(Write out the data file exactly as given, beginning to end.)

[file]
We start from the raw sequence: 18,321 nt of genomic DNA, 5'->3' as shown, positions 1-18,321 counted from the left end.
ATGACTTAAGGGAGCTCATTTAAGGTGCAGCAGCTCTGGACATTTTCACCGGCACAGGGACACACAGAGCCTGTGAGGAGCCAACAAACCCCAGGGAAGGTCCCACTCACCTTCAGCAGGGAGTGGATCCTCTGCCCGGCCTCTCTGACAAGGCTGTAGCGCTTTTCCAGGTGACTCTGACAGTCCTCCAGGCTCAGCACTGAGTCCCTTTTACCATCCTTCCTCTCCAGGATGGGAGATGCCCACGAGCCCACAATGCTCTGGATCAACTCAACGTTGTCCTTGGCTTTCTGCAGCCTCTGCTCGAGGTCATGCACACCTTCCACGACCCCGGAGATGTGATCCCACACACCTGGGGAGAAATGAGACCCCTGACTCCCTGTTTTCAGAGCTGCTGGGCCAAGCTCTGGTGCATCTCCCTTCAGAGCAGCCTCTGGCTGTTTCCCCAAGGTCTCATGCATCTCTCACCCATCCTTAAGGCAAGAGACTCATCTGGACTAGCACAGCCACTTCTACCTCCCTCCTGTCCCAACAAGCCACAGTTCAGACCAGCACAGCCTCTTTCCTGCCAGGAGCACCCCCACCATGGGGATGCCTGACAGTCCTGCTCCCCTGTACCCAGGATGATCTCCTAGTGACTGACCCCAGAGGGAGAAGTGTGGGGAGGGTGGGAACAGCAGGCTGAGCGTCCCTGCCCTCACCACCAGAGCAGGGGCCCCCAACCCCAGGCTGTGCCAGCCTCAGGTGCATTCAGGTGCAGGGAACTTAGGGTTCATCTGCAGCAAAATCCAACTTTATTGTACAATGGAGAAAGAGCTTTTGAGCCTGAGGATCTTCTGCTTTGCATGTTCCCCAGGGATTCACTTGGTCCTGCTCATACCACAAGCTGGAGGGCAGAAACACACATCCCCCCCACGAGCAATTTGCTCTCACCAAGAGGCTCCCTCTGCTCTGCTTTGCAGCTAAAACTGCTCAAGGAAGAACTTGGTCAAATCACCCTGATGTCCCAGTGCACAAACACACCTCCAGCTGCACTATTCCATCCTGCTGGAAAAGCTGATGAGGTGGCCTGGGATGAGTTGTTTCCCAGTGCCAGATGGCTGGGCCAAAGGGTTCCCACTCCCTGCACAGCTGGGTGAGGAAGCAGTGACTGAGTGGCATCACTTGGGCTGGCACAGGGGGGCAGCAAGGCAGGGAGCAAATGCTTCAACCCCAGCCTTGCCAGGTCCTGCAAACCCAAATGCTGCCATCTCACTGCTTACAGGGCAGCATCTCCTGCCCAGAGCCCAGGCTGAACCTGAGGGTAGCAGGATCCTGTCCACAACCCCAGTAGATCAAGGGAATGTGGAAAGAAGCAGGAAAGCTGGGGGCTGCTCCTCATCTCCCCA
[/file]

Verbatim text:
We start from the raw sequence: 18,321 nt of genomic DNA, 5'->3' as shown, positions 1-18,321 counted from the left end.
ATGACTTAAGGGAGCTCATTTAAGGTGCAGCAGCTCTGGACATTTTCACCGGCACAGGGACACACAGAGCCTGTGAGGAGCCAACAAACCCCAGGGAAGGTCCCACTCACCTTCAGCAGGGAGTGGATCCTCTGCCCGGCCTCTCTGACAAGGCTGTAGCGCTTTTCCAGGTGACTCTGACAGTCCTCCAGGCTCAGCACTGAGTCCCTTTTACCATCCTTCCTCTCCAGGATGGGAGATGCCCACGAGCCCACAATGCTCTGGATCAACTCAACGTTGTCCTTGGCTTTCTGCAGCCTCTGCTCGAGGTCATGCACACCTTCCACGACCCCGGAGATGTGATCCCACACACCTGGGGAGAAATGAGACCCCTGACTCCCTGTTTTCAGAGCTGCTGGGCCAAGCTCTGGTGCATCTCCCTTCAGAGCAGCCTCTGGCTGTTTCCCCAAGGTCTCATGCATCTCTCACCCATCCTTAAGGCAAGAGACTCATCTGGACTAGCACAGCCACTTCTACCTCCCTCCTGTCCCAACAAGCCACAGTTCAGACCAGCACAGCCTCTTTCCTGCCAGGAGCACCCCCACCATGGGGATGCCTGACAGTCCTGCTCCCCTGTACCCAGGATGATCTCCTAGTGACTGACCCCAGAGGGAGAAGTGTGGGGAGGGTGGGAACAGCAGGCTGAGCGTCCCTGCCCTCACCACCAGAGCAGGGGCCCCCAACCCCAGGCTGTGCCAGCCTCAGGTGCATTCAGGTGCAGGGAACTTAGGGTTCATCTGCAGCAAAATCCAACTTTATTGTACAATGGAGAAAGAGCTTTTGAGCCTGAGGATCTTCTGCTTTGCATGTTCCCCAGGGATTCACTTGGTCCTGCTCATACCACAAGCTGGAGGGCAGAAACACACATCCCCCCCACGAGCAATTTGCTCTCACCAAGAGGCTCCCTCTGCTCTGCTTTGCAGCTAAAACTGCTCAAGGAAGAACTTGGTCAAATCACCCTGATGTCCCAGTGCACAAACACACCTCCAGCTGCACTATTCCATCCTGCTGGAAAAGCTGATGAGGTGGCCTGGGATGAGTTGTTTCCCAGTGCCAGATGGCTGGGCCAAAGGGTTCCCACTCCCTGCACAGCTGGGTGAGGAAGCAGTGACTGAGTGGCATCACTTGGGCTGGCACAGGGGGGCAGCAAGGCAGGGAGCAAATGCTTCAACCCCAGCCTTGCCAGGTCCTGCAAACCCAAATGCTGCCATCTCACTGCTTACAGGGCAGCATCTCCTGCCCAGAGCCCAGGCTGAACCTGAGGGTAGCAGGATCCTGTCCACAACCCCAGTAGATCAAGGGAATGTGGAAAGAAGCAGGAAAGCTGGGGGCTGCTCCTCATCTCCCCA